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There have been 157 cases of monkeypox in Massachusetts. Centers for Disease Control and Prevention

Public health officials and virologists around the world are keeping their eyes on monkeypox as it infects thousands of people in dozens of countries. The current outbreak of the disease in the United States started in May, and there are now hundreds of cases nationwide.

The World Health Organization has already declared the outbreak a global health emergency, and last week, the Centers for Disease Control and Prevention also designated monkeypox as a public health emergency. There are currently 7,510 cases in the United States, according to the CDC.

Massachusetts has a small, but rising, number of cases. The Massachusetts Department of Public Health said there have been 157 cases of monkeypox in the state.

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The disease is mostly transmitted through direct contact with bodily fluids and close skin contact with people who have monkeypox sores. While there is a vaccine, there is a limited availability of doses; however, Massachusetts is one of a handful of states giving out the vaccine. There are several monkeypox vaccination sites in Boston, Framingham, Lawrence, Randolph, Springfield, Worcester, New Bedford, and Provincetown.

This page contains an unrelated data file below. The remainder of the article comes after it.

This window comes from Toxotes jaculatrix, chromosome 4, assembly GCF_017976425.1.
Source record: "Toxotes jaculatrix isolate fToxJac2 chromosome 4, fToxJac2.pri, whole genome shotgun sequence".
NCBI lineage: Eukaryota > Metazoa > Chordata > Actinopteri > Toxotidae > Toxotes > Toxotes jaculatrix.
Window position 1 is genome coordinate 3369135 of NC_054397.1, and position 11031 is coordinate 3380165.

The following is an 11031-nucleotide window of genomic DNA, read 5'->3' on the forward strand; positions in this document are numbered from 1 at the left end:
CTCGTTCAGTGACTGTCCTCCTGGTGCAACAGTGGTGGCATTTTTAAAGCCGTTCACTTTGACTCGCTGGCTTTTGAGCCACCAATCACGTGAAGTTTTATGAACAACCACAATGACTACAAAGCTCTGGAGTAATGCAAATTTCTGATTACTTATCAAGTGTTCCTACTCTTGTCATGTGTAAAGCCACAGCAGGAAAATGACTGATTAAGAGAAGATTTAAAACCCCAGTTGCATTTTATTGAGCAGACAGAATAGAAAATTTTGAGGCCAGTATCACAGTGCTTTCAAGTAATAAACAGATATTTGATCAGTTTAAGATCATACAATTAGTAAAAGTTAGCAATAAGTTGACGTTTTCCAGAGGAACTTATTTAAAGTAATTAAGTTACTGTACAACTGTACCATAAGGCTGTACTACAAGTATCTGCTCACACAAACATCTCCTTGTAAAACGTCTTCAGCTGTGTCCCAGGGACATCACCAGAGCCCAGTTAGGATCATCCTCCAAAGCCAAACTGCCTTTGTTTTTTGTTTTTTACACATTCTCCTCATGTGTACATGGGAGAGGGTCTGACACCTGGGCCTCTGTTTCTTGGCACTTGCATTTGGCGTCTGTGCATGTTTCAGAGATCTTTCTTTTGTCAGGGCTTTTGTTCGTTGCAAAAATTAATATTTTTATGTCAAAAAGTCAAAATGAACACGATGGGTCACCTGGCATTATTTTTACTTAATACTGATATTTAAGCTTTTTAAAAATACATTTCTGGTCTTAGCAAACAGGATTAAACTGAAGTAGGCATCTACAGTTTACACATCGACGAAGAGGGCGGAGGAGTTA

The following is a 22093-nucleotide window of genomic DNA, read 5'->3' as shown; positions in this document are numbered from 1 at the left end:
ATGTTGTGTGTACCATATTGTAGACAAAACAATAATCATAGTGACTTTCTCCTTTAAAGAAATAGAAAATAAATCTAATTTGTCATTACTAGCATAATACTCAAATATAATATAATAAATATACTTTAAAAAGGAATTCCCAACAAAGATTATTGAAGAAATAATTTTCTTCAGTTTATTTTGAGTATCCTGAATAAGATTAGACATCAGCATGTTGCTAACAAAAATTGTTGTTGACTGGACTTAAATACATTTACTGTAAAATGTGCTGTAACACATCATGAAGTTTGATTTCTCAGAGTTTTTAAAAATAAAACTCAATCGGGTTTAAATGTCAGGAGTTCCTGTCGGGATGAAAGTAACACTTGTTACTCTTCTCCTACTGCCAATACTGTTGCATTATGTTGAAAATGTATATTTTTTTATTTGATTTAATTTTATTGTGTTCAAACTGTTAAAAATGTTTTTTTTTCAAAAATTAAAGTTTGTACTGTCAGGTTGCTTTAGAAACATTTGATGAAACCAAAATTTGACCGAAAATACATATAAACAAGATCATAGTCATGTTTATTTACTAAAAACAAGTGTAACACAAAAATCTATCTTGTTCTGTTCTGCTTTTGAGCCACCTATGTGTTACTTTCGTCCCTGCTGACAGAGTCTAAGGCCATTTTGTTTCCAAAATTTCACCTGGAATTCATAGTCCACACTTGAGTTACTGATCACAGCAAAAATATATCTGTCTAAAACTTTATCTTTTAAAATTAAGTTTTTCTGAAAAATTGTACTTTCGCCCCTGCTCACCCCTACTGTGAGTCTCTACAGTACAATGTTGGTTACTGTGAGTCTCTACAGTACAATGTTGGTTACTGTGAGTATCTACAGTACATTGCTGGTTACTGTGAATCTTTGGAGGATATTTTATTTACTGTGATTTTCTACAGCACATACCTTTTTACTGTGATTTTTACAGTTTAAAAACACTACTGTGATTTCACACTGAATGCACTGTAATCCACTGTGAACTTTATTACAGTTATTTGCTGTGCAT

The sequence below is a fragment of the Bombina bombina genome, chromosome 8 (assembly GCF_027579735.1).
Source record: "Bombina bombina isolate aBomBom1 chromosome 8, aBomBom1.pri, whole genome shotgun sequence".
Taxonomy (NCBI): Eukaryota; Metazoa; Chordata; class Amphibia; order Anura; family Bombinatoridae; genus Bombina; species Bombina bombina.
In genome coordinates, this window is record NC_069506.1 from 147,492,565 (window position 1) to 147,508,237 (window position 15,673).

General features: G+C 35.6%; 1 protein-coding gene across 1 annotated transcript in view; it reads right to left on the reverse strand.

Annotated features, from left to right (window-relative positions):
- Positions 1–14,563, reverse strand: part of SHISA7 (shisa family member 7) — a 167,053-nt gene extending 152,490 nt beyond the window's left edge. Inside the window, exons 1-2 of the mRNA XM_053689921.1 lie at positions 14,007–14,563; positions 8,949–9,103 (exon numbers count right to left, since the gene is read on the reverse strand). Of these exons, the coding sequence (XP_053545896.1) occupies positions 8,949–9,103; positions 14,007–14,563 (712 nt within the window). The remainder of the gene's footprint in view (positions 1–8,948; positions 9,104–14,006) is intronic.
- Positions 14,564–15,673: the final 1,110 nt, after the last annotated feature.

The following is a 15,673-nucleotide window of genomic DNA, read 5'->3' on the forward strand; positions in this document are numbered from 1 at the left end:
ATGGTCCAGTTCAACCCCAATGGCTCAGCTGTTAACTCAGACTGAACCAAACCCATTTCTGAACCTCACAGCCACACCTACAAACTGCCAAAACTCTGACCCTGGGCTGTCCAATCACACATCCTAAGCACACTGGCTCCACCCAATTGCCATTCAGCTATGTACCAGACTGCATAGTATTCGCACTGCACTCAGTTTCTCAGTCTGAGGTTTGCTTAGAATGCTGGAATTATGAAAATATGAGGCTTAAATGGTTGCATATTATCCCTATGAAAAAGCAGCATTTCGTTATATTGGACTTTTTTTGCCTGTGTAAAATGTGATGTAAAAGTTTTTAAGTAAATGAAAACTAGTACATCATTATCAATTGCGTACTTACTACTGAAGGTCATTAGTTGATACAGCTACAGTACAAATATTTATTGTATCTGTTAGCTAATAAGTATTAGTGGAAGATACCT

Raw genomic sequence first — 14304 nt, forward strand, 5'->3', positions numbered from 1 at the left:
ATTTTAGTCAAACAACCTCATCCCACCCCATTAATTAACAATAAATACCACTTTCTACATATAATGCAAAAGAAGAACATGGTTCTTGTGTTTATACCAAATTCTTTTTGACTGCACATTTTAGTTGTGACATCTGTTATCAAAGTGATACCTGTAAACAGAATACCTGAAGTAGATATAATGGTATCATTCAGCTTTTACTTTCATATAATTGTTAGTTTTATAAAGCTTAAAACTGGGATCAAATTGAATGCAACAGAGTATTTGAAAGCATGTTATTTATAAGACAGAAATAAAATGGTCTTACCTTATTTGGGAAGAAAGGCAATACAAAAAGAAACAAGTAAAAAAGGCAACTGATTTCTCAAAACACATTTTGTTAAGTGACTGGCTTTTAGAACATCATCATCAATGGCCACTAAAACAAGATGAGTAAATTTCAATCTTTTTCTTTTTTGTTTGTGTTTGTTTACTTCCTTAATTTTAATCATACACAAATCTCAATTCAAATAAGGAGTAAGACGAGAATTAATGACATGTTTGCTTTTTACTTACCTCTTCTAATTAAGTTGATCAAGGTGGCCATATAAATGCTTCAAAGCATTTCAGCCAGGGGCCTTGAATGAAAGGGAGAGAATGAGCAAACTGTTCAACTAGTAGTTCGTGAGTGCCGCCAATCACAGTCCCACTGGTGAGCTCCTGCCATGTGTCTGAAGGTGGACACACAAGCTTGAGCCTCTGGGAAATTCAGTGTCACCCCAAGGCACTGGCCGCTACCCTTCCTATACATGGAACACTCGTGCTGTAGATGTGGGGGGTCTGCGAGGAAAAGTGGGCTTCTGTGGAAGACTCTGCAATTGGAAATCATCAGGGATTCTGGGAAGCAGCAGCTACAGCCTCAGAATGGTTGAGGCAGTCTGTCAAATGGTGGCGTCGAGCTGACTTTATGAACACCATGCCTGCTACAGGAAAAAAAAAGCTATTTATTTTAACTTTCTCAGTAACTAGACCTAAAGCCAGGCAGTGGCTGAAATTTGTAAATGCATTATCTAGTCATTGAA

The CDC advises anyone who believes they may have the virus to contact a health care provider, wear a mask, and cover related lesions when around others.

The monkeypox outbreak comes two years after the U.S. last declared a public health emergency for COVID-19. As public health officials work to stave off another contagious virus, many Americans may have questions about monkeypox and how they can stay safe.  

What do you want to know about monkeypox and prevention best practices? Tell us what questions you’d like a public health expert to answer about monkeypox by filling out the survey below or emailing us at [email protected] We may feature your questions, and their answers, in a future Boston.com article. 

For more information on monkeypox, visit www.mass.gov/monkeypox and www.cdc.gov/poxvirus/monkeypox.

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